Then it was the turn of Ximena DiLollo, coordinator of the residency project at Doctors Without Borders during the pandemic in Spain. The NGO has won the Desalambre award for best research for its report Little, late and bad. The unacceptable helplessness of the elderly in residences during COVID-19 in Spain

. The health crisis pushed MSF to adapt its experience in emergencies in countries in conflict to deploy support resources in hospitals and nursing homes in Spain. From the first months, the organization warned of the lack of health care received by those infected in residences. In August, they compiled the information obtained in nearly 500 centers throughout the country and documented a series of detected “structural failures” that led to the abandonment of these people. “We were greatly impacted by the loneliness and helplessness of the residents and the staff who were working. Many patients were dehydrated. We would never have imagined not having access to water in Europe, “said DiLollo.” The goal is for it not to happen again. “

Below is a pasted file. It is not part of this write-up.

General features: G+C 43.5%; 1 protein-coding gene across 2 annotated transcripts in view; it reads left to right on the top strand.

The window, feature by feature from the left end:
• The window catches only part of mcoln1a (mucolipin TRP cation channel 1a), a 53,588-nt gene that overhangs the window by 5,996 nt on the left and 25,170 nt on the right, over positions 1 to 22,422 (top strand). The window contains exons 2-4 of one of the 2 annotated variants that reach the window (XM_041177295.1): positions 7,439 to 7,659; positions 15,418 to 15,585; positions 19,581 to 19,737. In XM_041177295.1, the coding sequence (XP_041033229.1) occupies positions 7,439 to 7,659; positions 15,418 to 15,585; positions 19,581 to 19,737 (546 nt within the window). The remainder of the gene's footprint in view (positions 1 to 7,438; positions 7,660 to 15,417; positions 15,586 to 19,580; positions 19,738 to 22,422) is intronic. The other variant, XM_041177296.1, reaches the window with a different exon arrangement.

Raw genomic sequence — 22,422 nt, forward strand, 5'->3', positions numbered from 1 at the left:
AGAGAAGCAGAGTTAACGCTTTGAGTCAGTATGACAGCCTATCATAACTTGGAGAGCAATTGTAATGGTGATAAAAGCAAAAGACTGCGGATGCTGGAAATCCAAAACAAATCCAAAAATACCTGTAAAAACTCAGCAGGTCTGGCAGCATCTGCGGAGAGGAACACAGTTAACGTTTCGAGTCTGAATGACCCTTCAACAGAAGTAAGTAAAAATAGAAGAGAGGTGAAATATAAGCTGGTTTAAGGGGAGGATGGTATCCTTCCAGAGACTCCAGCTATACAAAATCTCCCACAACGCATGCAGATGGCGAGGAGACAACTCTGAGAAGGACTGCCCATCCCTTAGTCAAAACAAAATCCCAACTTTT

The Desalambre award for activist of the year has gone to Yu Fu, known to thousands of young people for her channels on YouTube, TikTok or Twitter. With his videos he seeks to counteract, with irony but in a didactic way, the racist messages focused on the population of Asian traits, a work that has been especially important this year, since the origin of the COVID-19 pandemic in Wuhan unleashed a wave of xenophobic speech against this community. In a video, Yu Fu explained why she started using social media to break down stereotypes. “There is a lot of racism. In all my videos there are comments of the type ‘fucking Chinese virus’. What touches my heart the most are the messages from young people with Asian features who write to me to thank them for the videos and give them a voice. video, we can make the world of tomorrow better than the world of yesterday. “

Next, it was the turn of the winners in the Journalism categories, they looked for quality journalistic works with a human rights approach and they have taken into account both depth and rigor as basic precepts of journalism, such as innovation and creativity to the treatment of stories or phenomena that deserve to be told in the most effective and rigorous way possible.